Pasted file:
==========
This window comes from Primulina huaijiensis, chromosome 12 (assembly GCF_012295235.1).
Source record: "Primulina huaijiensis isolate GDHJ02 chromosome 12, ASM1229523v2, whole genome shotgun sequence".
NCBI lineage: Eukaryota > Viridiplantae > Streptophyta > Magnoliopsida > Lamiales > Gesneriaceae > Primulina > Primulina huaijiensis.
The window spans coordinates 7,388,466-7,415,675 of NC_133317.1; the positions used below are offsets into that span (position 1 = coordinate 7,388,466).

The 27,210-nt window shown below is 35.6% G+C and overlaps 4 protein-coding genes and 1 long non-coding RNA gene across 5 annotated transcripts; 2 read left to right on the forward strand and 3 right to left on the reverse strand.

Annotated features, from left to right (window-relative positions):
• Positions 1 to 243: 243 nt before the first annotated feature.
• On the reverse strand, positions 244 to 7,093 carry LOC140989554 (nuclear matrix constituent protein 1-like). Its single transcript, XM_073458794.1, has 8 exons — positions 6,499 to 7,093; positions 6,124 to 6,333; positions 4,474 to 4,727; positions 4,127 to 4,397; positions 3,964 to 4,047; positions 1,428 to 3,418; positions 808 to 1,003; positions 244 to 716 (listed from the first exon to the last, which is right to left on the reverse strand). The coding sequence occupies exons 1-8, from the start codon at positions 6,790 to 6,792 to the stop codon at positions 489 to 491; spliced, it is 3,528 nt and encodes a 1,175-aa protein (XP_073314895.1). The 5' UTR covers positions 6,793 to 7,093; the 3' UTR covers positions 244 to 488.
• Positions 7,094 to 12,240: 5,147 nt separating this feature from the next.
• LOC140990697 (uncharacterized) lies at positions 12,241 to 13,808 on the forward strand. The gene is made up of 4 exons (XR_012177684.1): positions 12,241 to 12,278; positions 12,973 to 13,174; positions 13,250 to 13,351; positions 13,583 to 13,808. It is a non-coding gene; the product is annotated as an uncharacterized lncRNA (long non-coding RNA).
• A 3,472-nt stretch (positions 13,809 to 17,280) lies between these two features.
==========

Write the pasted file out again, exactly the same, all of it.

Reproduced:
This window comes from Primulina huaijiensis, chromosome 12 (assembly GCF_012295235.1).
Source record: "Primulina huaijiensis isolate GDHJ02 chromosome 12, ASM1229523v2, whole genome shotgun sequence".
NCBI lineage: Eukaryota > Viridiplantae > Streptophyta > Magnoliopsida > Lamiales > Gesneriaceae > Primulina > Primulina huaijiensis.
The window spans coordinates 7,388,466-7,415,675 of NC_133317.1; the positions used below are offsets into that span (position 1 = coordinate 7,388,466).

The 27,210-nt window shown below is 35.6% G+C and overlaps 4 protein-coding genes and 1 long non-coding RNA gene across 5 annotated transcripts; 2 read left to right on the forward strand and 3 right to left on the reverse strand.

Annotated features, from left to right (window-relative positions):
• Positions 1 to 243: 243 nt before the first annotated feature.
• On the reverse strand, positions 244 to 7,093 carry LOC140989554 (nuclear matrix constituent protein 1-like). Its single transcript, XM_073458794.1, has 8 exons — positions 6,499 to 7,093; positions 6,124 to 6,333; positions 4,474 to 4,727; positions 4,127 to 4,397; positions 3,964 to 4,047; positions 1,428 to 3,418; positions 808 to 1,003; positions 244 to 716 (listed from the first exon to the last, which is right to left on the reverse strand). The coding sequence occupies exons 1-8, from the start codon at positions 6,790 to 6,792 to the stop codon at positions 489 to 491; spliced, it is 3,528 nt and encodes a 1,175-aa protein (XP_073314895.1). The 5' UTR covers positions 6,793 to 7,093; the 3' UTR covers positions 244 to 488.
• Positions 7,094 to 12,240: 5,147 nt separating this feature from the next.
• LOC140990697 (uncharacterized) lies at positions 12,241 to 13,808 on the forward strand. The gene is made up of 4 exons (XR_012177684.1): positions 12,241 to 12,278; positions 12,973 to 13,174; positions 13,250 to 13,351; positions 13,583 to 13,808. It is a non-coding gene; the product is annotated as an uncharacterized lncRNA (long non-coding RNA).
• A 3,472-nt stretch (positions 13,809 to 17,280) lies between these two features.